All the official scenarios for going to Mars involve a multi-person crew, and a return to Earth. But what if we sent just one man, without a plan to return him to our world? That’s an idea dreamed up by former NASA engineer Jim McLane, who says the biggest hurdle on a Mars mission is lifting a spacecraft off the Martian surface and sending it back with three or four astronauts on board.
But wouldn't a one-way voyage be a suicide mission? McLane says a solo astronaut wouldn’t be alone on Mars for long, and could be joined in a couple of years by another volunteer, perhaps of the opposite sex, in an Adam-and-Eve scenario.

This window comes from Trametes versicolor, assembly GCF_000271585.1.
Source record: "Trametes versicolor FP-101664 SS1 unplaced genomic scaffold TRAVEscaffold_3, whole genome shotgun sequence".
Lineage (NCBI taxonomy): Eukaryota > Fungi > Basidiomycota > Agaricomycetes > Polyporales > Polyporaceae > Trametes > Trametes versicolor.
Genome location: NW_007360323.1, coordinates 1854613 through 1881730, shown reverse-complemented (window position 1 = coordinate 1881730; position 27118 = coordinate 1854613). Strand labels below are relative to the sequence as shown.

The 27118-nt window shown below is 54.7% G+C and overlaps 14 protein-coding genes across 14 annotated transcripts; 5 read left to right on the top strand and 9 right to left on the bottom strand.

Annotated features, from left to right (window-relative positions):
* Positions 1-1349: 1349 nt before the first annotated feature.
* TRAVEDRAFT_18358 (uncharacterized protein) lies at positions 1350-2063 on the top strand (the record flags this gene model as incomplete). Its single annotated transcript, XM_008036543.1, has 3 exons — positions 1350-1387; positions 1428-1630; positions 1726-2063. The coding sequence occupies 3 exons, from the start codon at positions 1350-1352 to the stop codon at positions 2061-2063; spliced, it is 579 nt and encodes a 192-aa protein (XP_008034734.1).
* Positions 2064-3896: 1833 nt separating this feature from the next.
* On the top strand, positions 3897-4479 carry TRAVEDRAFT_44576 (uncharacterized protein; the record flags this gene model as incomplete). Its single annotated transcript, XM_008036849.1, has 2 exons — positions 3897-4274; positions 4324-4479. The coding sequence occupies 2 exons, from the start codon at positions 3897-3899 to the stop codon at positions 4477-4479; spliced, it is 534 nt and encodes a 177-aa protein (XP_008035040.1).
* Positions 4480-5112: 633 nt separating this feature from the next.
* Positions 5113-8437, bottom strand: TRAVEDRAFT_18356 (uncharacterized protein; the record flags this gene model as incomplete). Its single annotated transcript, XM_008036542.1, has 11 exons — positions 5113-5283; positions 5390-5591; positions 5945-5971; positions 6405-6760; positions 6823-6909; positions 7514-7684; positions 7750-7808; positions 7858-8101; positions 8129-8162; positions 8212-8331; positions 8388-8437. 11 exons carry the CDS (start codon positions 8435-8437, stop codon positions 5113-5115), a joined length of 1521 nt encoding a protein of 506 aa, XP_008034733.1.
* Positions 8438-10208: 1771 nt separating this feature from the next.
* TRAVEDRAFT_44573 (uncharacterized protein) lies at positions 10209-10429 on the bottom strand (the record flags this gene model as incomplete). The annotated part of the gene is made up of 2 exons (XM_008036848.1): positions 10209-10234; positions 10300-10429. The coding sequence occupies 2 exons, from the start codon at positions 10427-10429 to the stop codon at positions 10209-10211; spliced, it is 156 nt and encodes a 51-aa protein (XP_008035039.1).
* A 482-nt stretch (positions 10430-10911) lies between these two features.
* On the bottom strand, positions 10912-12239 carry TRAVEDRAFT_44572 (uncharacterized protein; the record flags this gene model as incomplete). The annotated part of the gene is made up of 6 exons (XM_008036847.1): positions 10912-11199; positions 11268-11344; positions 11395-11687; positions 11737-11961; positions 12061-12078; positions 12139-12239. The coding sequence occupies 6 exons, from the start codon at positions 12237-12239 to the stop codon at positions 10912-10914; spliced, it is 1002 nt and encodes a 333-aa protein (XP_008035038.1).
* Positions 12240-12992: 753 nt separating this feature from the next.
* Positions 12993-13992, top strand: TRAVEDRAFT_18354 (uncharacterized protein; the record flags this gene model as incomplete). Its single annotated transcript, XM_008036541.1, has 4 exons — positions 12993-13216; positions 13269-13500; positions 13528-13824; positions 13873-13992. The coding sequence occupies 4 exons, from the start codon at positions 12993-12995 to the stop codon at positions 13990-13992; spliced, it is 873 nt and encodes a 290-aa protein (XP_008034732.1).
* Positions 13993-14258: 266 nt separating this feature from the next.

Certainly there would need to be some kind of biosphere constructed once the astronaut arrived on the planet, maybe using solar power, fuel cells, or nuclear fuel. The tiny colony could be re-provisioned periodically by supply ships while it slowly built another civilization. Perhaps if the stranded colonists held out long enough, somebody would figure out how to get them back home.